• How many website visitors do you need to generate a subscriber: 100 (1% conversion rate)

To give an overview, your pipeline to reach a goal of 50 new customers would look a bit like this:

pipeline graph 1

  • Target customers: 50

  • Opportunities needed: 200 (25% conversion rate)

  • SQLs needed: 400 (50% conversion rate)

  • MQLs needed: 800 (50% conversion rate)

  • Leads needed: 2400 (25% conversion rate)

  • Subscribers needed: 9600 (25% conversion rate)

  • Website visitors needed: 96000 (1% conversion rate)

Now depending on where you stand these numbers might look a bit overwhelming, but don’t be alarmed the next step is to break them down.

Looking at this total pipeline 5 new customers a month would represent a good growth rate. Building a reliable pipeline to generate 5 new customers a month from month 13 onwards would generate 60 new customers or 600k in new revenue. The chances are that if you had built that pipeline in 12 months, you wouldn’t stop there in the second 12 months either.

Let’s do this and break down the full pipeline into a monthly pipeline:

pipeline graph 2

  • Target customers: 5

  • Opportunities needed: 20 (25% conversion rate)

  • SQLs needed: 40 (50% conversion rate)

  • MQLs needed: 80 (50% conversion rate)

  • Leads needed: 240 (25% conversion rate)

  • Subscribers needed: 960 (25% conversion rate)

  • Website visitors needed: 9600 (1% conversion rate)

Now hopefully those targets look a lot less overwhelming. When you look at this you might also decide that some of the targets look on the high side. You may also say that actually a smaller number of your new customers will be directly attributable to the website. If that’s the case you can adjust your pipeline targets accordingly. I’ll leave that to you, as it’s beyond the scope of this post.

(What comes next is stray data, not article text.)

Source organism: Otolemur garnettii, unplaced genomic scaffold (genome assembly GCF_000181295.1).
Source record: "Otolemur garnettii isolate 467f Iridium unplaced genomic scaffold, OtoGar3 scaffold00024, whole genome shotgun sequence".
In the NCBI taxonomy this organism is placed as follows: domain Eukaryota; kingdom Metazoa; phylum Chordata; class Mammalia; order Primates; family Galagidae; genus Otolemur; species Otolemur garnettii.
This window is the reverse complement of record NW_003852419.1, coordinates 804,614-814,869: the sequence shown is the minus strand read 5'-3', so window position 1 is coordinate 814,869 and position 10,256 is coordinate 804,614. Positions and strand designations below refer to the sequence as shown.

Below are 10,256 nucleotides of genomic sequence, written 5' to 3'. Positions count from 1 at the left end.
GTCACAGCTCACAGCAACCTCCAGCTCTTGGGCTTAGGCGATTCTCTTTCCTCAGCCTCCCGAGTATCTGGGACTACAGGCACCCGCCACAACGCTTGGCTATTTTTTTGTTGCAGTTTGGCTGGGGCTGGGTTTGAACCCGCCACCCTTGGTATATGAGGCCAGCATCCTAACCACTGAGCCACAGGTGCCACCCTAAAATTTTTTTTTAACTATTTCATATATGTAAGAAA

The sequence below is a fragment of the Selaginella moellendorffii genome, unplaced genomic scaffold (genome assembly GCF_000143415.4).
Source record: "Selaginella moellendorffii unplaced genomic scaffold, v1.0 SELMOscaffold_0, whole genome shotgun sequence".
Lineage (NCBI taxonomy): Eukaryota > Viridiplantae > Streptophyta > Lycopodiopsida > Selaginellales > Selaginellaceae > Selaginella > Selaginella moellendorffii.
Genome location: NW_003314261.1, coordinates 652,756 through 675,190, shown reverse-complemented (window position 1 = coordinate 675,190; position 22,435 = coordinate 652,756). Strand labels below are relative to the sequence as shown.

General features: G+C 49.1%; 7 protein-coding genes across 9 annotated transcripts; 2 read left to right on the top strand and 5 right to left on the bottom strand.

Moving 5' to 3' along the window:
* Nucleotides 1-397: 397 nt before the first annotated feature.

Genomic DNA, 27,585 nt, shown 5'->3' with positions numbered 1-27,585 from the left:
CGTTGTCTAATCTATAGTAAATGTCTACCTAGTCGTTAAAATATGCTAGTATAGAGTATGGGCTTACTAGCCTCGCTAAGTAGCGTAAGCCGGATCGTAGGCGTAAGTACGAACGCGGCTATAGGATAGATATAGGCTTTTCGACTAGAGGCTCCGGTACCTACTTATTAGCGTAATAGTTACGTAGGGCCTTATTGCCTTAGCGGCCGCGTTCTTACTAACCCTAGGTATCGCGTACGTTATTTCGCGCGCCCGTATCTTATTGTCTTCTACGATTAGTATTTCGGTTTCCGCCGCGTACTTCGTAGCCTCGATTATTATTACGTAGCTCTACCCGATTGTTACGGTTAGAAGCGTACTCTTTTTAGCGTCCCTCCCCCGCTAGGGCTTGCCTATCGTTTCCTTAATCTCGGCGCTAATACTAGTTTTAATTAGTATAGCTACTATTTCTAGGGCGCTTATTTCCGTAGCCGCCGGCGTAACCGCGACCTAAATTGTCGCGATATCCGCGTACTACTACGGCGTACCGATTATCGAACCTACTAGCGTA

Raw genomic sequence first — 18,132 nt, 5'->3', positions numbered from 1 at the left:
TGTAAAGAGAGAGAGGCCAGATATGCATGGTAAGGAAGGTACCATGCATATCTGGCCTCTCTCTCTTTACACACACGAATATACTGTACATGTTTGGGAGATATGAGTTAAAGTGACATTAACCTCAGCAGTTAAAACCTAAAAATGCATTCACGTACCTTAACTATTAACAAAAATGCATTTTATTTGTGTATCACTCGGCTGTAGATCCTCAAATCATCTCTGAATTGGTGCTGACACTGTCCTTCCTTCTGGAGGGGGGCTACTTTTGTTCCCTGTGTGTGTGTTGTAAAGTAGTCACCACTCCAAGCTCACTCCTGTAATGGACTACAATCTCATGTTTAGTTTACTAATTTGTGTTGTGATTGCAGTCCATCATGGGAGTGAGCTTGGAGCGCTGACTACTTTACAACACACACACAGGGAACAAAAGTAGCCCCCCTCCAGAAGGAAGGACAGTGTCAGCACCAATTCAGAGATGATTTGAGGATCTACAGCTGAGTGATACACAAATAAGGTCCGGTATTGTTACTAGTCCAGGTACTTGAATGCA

Now if your pipeline is currently underperforming, it’s very unlikely that you’ll fix everything overnight. So, it’s time for part 2 of the staged targets which is to build up to where you want to be over the 12 months. 

I’m going to break it down using the 2 month cycles that we use at LexisClick

  • Month 2 - 1 customer
  • Month 4 - 2 customers
  • Month 6 - 3 customers
  • Month 8 - 4 customers
  • Month 12 - 5 customers

That was pretty easy wasn’t it :-)

I’ll give you the full pipeline that we’ll be targeting for month 2, that you can use as the pattern for the rest of the stages. 

Target customers: 1

Opportunities needed: 4 (25% conversion rate)

SQLs needed: 8 (50% conversion rate)

MQLs needed: 16 (50% conversion rate)

Leads needed: 64 (25% conversion rate)

Subscribers needed: 256 (25% conversion rate)

Website visitors needed: 2560 (1% conversion rate)


Now you have your staged targets and most important your first stage target, you’ll want to identify the blockages in your pipeline that are holding you back from achieving these targets. 

And we’ve built a free Pipeline Score tool that will help you. All you need to do is answer a few questions and in under 10 minutes, you’ll have your score and recommendations on the main areas you need to improve. 

Take your Pipeline Score now.

So there you go - that’s how to set your pipeline targets and how to identify what’s holding you back from achieving them.


Next steps that you can take


  • Step 1: Score your pipeline using our free Pipeline Score app and identify where you can make improvements
  • Step 2: Prioritise the improvements you can make
  • Step 3: Plan out your pipeline, so that you can start measuring how it’s performing
  • Step 4: Start making regular improvements to your pipelines, so that you consistently achieve your new business targets

Score your pipeline - and identify your priority improvements


Want to get your foot in the door with more ideal customers?   Find out if being too difficult to buy from is holding you back    Take the scorecard